China charges Canadian national with espionage: Official

This undated picture, provided to AFP by Simeon Garratt, Canadian Christian activists Kevin Garratt and Julia Dawn Garratt's son, shows (L-R) Simeon's brother Peter, Julia Dawn Garratt, Kevin Garratt, and Simeon's sister Hannah, posing for a family photo.

Beijing - China has charged a Canadian citizen with spying and stealing state secrets, the government said Friday.

Kevin Garratt was detained in 2014 along with his wife, who was later released on bail, in the northeastern Chinese city of Dandong, on the border with North Korea.

"The Canadian citizen Kevin Garratt, suspected of spying and stealing Chinese state secrets, has been indicted," Hua Chunying, a foreign ministry spokeswoman, said at a regular briefing in Beijing.

"During the investigation, authorities found that Kevin Garratt may also be involved in gathering information for Canadian information agencies." Before their arrests Garratt and his wife, both Christians, had run a coffee shop in Dandong and been active in helping send humanitarian aid to impoverished North Korea.

In 2013 he told a church in Surrey, British Columbia: "God said, in a prayer meeting, go to Dandong and I'll meet you there, and he said start a coffee house.

"We're trying to reach North Korea with God, with Jesus, and practical assistance." Garratt's parents have said he was arrested because of his religion. China regularly cracks down on a wide variety of religious expression.

Beijing denied the case was religiously motivated.

"He was indicted because of spying and stealing Chinese state secrets, it has nothing to do with his religion," Hua said.

China's definition of state secrets can be very broad while North Korea is deeply suspicious of Christian proselytising activities, punishing them harshly.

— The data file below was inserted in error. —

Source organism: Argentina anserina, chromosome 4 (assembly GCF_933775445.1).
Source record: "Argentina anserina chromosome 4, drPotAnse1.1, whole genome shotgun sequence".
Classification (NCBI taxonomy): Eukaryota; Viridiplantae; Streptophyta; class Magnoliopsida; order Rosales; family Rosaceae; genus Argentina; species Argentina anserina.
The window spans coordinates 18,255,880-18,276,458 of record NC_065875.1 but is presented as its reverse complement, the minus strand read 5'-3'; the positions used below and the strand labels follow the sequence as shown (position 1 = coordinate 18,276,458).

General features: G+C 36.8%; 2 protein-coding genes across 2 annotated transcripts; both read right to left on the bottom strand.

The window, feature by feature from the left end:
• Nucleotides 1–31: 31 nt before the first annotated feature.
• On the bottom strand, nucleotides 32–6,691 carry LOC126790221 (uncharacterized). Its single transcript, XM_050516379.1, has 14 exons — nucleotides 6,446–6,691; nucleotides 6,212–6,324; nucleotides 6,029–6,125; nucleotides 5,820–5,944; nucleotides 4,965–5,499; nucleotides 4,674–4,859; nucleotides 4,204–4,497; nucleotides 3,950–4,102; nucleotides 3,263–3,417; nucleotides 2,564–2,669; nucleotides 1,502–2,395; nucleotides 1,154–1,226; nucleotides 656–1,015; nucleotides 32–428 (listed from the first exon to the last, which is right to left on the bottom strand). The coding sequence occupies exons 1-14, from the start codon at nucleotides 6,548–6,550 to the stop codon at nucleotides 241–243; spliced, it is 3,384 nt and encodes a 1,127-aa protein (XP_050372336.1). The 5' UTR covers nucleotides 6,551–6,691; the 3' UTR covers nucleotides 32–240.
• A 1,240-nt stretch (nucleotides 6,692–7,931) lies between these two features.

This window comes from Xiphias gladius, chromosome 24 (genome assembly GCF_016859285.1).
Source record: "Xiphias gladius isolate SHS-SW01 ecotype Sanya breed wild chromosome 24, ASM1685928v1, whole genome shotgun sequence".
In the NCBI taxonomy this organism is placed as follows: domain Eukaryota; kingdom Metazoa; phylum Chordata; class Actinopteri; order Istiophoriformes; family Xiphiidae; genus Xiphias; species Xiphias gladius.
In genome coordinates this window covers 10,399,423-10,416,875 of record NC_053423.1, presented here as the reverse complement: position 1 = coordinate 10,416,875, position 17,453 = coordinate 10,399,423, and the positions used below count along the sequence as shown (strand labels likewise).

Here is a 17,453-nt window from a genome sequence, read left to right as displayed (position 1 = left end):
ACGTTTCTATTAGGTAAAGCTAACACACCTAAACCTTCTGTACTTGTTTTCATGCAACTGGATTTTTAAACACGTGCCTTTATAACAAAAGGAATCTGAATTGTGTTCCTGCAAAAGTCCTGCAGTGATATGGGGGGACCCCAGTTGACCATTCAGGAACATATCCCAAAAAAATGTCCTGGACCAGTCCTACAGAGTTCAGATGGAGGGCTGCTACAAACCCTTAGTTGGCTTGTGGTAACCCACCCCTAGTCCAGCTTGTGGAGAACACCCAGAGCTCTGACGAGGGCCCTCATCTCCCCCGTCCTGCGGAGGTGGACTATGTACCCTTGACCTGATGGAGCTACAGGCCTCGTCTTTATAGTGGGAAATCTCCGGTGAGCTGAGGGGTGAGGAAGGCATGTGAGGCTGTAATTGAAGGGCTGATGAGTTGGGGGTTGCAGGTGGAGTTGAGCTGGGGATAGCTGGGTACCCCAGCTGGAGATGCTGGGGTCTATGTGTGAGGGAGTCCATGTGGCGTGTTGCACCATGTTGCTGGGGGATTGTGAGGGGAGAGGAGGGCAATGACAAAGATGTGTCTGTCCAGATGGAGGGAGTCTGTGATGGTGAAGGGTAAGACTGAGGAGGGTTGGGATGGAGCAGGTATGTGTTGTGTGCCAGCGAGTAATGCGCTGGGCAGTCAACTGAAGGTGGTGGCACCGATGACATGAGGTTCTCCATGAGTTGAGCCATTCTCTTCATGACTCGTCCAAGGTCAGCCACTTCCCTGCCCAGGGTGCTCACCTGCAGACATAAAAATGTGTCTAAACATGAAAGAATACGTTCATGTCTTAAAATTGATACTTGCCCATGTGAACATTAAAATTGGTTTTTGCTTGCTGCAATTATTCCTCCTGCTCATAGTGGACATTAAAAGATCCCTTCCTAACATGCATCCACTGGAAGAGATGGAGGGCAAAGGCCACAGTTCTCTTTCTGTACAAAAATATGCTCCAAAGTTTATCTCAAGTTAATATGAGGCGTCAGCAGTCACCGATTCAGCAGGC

The Garratts were detained one week after Canada accused China of hacking, prompting accusations that Beijing was investigating them as retaliation against Ottawa.

China passed a new "national security" law in July that was criticised by rights groups for the vague wording of its references to "security", which raised fears it could give police wide-ranging discretionary powers over civil society.

Other foreign citizens have also run afoul of China's powerful security officials.

Earlier this month Swedish activist Peter Dahlin was held on suspicion of endangering national security, apparently caught up in a crackdown on human rights lawyers. He was deported earlier this week.

Feng Xue, a Chinese-born US geologist, spent more than seven years in a Chinese prison after being convicted on state secrets charges.

Australian national Stern Hu, an executive with the mining giant Rio Tinto, was sentenced to 10 years in prison in 2010 on bribery and trade secrets charges.